"Sources: Feds moving al-Marri to Illinois court."
The Peoria Journal Star has a news update
that begins, "Nearly six years after he was whisked away after being named an enemy combatant, it appears Ali Saleh Kahlah al-Marri will come back to the land of Lincoln."
"Appeals court declines to revive pay raise lawsuit":
The AP has a report
that begins, "A federal appeals court Thursday declined to reinstate a lawsuit over how a state government pay raise law was rammed through the Pennsylvania Legislature nearly four years ago. The 3rd U.S. Circuit Court of Appeals upheld a Harrisburg-based district court judge's decision in 2006 to throw out the lawsuit by Common Cause of Pennsylvania and others, saying the plaintiffs lacked legal standing to sue."
My earlier coverage of today's Third Circuit ruling appears at this link.
"Judge dissolves gag order in Kent case":
Mary Flood of The Houston Chronicle has this news update
And The Associated Press reports that "Review requested of convicted judge's retirement."
"Stevens: No White House oath needed for justices."
Jesse J. Holland of The Associated Press has a report
that begins, "Justice John Paul Stevens said Thursday Supreme Court justices shouldn't take their judicial oaths at the White House, calling it 'inappropriate symbolism' for an independent branch of government."
"Media urge unsealing of juror data in Bonds trial":
The Associated Press provides this report
"Prosecutors Prepare Charges Against Final 'Enemy Combatant' in U.S."
The Washington Post has this news update
And at "SCOTUSblog," Lyle Denniston has a post titled "Court trial for Al-Marri?"
"Montana church may shield donations to gay marriage ban; The Baptist church in East Helena isn't obliged to make campaign finance disclosures because its support for the Montana Marriage Protection Amendment was 'extremely minimal,' an appeals court panel ruled":
Carol J. Williams has this article
today in The Los Angeles Times.
The Associated Press provides a report headlined "Appeals court: State violated church's rights."
And law.com reports that "9th Circuit Backs Church on Disclosure of Donors to Campaign Against Gay Marriage."
You can access yesterday's ruling of the U.S. Court of Appeals for the Ninth Circuit at this link.
"Plaintiffs allege that, for the past ten years, members of the Pennsylvania Supreme Court have traded judicial decisions favorable to the Pennsylvania General Assembly in return for the legislature's funding the state judiciary."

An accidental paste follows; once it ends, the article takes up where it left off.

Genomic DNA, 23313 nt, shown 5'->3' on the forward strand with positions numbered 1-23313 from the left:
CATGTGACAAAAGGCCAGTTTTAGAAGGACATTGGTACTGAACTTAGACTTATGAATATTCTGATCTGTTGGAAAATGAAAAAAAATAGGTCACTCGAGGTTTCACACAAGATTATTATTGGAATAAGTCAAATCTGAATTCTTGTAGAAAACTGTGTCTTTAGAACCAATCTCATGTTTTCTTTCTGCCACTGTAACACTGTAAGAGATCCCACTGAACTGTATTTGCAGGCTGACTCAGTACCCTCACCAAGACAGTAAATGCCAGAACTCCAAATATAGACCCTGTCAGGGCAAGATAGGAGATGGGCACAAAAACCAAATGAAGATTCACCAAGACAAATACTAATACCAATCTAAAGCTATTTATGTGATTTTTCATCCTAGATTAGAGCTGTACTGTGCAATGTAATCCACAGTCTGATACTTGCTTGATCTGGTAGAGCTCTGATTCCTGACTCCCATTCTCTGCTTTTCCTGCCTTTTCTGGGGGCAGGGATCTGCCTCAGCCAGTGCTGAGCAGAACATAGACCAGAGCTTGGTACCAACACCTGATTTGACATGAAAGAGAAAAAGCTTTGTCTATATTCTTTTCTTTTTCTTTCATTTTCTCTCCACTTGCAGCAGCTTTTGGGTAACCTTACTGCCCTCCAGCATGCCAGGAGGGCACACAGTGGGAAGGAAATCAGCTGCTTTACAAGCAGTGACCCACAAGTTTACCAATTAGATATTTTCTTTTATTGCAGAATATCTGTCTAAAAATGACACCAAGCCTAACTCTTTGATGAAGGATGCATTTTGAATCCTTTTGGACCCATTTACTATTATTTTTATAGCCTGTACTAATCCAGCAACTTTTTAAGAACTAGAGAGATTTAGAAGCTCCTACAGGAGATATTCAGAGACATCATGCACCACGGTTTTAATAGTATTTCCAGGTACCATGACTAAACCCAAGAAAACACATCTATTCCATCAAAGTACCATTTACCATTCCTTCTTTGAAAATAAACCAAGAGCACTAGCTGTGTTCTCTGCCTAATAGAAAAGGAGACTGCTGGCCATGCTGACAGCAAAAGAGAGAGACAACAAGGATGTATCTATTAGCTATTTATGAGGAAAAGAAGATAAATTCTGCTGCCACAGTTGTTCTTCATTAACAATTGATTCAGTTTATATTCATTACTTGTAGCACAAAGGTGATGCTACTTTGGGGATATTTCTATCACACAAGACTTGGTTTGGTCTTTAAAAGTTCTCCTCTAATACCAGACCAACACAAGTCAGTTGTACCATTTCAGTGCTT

Today, however, a unanimous three-judge panel of the U.S. Court of Appeals for the Third Circuit
issued a decision
affirming the dismissal of the action due to plaintiffs' lack of standing.
Because Pennsylvania's Governor, Edward G. Rendell, is both a defendant in the lawsuit and the spouse of a judge currently serving on the Third Circuit, the three-judge panel that issued today's ruling consisted entirely of federal appellate judges sitting by designation from other U.S. Courts of Appeals.
"Media ask judge in Kent case to end gag order":
Mary Flood has this article
today in The Houston Chronicle.
And the newspaper also reports today that "U.S. House committee looks into Kent case."
"Free the Bush memos: The Obama administration should make public the rest of the memos drafted by his predecessor's Office of Legal Counsel."
Jameel Jaffer has this op-ed
today in The Los Angeles Times.
"Qwest ex-CEO Nacchio loses appeal; Ordered to begin 6-year jail sentence": This article
appears today in The Denver Post, along with articles headlined "Nacchio case could spur others
"; "Recovery of fees unlikely for Qwest; Nacchio's final legal tally could be $75 million, but an expert says it might be 'very tough' to get any of it back
"; and "Jurors' Reaction: 'Refreshing' affirmation of judicial system
The Rocky Mountain News today contains articles headlined "Joe Nacchio's conviction reinstated; Former Qwest CEO faces prison; Supreme Court his last chance" and "Getting on high court docket no easy task; Opinions mixed on case landing before justices." In addition, Scott Robinson has an op-ed entitled "Nacchio's number not up yet."